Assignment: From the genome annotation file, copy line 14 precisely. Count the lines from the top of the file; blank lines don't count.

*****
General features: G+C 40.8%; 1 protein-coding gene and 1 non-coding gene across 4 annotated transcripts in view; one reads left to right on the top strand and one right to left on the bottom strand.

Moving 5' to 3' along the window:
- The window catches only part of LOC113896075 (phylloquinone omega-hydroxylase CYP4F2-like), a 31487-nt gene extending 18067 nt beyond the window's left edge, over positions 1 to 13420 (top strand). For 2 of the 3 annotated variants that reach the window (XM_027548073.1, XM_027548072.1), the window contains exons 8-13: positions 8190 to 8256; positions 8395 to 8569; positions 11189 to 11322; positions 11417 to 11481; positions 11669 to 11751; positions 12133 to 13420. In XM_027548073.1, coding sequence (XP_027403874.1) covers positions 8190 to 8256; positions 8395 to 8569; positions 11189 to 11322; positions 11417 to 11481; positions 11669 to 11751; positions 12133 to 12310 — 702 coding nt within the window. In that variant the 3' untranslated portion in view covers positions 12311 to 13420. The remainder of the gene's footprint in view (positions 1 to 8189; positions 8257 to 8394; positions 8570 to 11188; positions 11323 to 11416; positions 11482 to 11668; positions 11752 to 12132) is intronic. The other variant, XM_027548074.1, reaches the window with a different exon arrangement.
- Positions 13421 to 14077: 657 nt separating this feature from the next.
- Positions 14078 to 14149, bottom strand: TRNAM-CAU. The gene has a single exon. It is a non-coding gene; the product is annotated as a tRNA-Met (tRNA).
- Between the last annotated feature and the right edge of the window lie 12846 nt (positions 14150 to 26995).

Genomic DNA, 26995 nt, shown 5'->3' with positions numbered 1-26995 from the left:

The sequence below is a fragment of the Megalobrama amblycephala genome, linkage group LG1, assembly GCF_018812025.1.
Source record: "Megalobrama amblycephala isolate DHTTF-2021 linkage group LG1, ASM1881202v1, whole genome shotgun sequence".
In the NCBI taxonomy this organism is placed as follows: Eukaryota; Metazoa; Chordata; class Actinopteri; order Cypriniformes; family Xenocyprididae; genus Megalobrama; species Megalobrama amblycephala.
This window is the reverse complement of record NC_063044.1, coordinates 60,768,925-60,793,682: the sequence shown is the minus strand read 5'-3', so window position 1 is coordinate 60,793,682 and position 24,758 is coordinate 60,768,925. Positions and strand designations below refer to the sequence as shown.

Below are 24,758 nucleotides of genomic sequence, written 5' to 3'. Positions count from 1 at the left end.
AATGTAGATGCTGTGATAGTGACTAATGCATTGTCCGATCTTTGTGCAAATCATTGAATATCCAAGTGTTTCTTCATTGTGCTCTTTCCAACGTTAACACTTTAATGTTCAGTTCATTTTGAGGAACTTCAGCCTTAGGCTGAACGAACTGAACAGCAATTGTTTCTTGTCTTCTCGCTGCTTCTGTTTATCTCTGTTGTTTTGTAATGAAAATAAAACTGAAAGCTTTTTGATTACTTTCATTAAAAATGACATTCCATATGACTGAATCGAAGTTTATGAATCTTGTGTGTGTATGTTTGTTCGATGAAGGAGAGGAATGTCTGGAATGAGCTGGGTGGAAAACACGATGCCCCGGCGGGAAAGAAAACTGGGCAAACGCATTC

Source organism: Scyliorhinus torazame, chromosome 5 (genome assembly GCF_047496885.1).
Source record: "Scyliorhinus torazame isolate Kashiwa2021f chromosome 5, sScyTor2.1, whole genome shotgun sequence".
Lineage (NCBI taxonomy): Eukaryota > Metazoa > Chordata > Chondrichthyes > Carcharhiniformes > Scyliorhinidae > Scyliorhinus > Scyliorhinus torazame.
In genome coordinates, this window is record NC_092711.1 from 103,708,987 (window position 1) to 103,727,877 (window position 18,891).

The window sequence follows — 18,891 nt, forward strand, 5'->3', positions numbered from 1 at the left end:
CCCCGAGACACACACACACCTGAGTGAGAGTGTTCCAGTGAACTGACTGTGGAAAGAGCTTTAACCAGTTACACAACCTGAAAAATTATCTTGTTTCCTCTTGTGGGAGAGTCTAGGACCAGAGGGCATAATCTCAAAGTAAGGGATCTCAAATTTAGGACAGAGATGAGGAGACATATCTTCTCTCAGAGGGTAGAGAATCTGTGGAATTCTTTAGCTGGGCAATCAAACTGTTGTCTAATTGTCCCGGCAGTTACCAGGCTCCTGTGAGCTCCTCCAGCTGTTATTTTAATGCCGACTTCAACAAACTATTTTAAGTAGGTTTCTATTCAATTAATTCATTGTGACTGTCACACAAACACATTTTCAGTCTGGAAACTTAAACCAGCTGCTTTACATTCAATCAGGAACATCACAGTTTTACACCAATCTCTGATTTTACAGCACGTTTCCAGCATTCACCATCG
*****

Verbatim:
Source organism: Scyliorhinus torazame, chromosome 5 (genome assembly GCF_047496885.1).